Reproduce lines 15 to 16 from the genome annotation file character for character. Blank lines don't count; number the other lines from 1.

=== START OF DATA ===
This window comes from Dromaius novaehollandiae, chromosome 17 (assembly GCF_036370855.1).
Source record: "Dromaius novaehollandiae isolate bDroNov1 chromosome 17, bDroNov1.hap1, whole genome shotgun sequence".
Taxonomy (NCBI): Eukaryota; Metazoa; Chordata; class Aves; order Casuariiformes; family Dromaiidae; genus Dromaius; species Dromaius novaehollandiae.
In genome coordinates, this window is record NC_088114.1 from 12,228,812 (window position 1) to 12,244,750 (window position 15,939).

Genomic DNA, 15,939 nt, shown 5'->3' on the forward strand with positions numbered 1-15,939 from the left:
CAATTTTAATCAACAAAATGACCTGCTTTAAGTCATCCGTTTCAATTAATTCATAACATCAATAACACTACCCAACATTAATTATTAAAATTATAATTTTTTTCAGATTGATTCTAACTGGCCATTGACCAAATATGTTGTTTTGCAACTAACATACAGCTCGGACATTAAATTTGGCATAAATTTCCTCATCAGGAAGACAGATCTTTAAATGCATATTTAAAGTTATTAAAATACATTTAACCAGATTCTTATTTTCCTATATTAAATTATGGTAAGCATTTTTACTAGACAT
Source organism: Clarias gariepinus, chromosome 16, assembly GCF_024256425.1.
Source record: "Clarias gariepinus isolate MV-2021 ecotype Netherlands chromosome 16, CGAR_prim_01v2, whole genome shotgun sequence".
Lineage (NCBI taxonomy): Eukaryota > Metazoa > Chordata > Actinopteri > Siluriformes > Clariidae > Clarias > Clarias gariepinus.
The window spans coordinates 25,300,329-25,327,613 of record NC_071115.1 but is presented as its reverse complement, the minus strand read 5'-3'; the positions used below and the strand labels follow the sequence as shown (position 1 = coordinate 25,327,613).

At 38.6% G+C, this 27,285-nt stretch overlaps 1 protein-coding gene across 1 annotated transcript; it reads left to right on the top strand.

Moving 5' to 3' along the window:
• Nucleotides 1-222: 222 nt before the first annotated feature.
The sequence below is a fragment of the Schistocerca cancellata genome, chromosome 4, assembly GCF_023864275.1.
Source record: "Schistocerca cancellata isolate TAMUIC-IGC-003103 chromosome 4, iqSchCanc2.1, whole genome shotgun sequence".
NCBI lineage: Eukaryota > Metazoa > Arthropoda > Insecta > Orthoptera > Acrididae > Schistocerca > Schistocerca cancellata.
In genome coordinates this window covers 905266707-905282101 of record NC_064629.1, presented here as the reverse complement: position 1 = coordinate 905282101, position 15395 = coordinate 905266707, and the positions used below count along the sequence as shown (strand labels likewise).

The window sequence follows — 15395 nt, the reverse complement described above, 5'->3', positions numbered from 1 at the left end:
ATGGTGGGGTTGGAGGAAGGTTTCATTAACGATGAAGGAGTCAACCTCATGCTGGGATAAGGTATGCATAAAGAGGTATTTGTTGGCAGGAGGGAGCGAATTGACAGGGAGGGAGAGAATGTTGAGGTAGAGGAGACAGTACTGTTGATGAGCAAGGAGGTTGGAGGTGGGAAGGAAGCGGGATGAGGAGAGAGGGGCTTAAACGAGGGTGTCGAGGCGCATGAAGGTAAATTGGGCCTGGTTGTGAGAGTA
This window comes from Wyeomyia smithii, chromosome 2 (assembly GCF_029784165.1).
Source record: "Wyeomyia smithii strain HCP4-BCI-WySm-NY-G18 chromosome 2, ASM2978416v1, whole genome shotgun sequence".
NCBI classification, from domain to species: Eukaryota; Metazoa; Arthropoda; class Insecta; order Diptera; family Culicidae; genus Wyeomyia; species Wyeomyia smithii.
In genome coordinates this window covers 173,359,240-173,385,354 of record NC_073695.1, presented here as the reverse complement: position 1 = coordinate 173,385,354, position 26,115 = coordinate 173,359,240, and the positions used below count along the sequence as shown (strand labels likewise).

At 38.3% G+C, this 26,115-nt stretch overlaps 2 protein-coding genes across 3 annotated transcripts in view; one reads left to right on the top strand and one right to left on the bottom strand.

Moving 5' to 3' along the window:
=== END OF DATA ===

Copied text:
Source record: "Schistocerca cancellata isolate TAMUIC-IGC-003103 chromosome 4, iqSchCanc2.1, whole genome shotgun sequence".
NCBI lineage: Eukaryota > Metazoa > Arthropoda > Insecta > Orthoptera > Acrididae > Schistocerca > Schistocerca cancellata.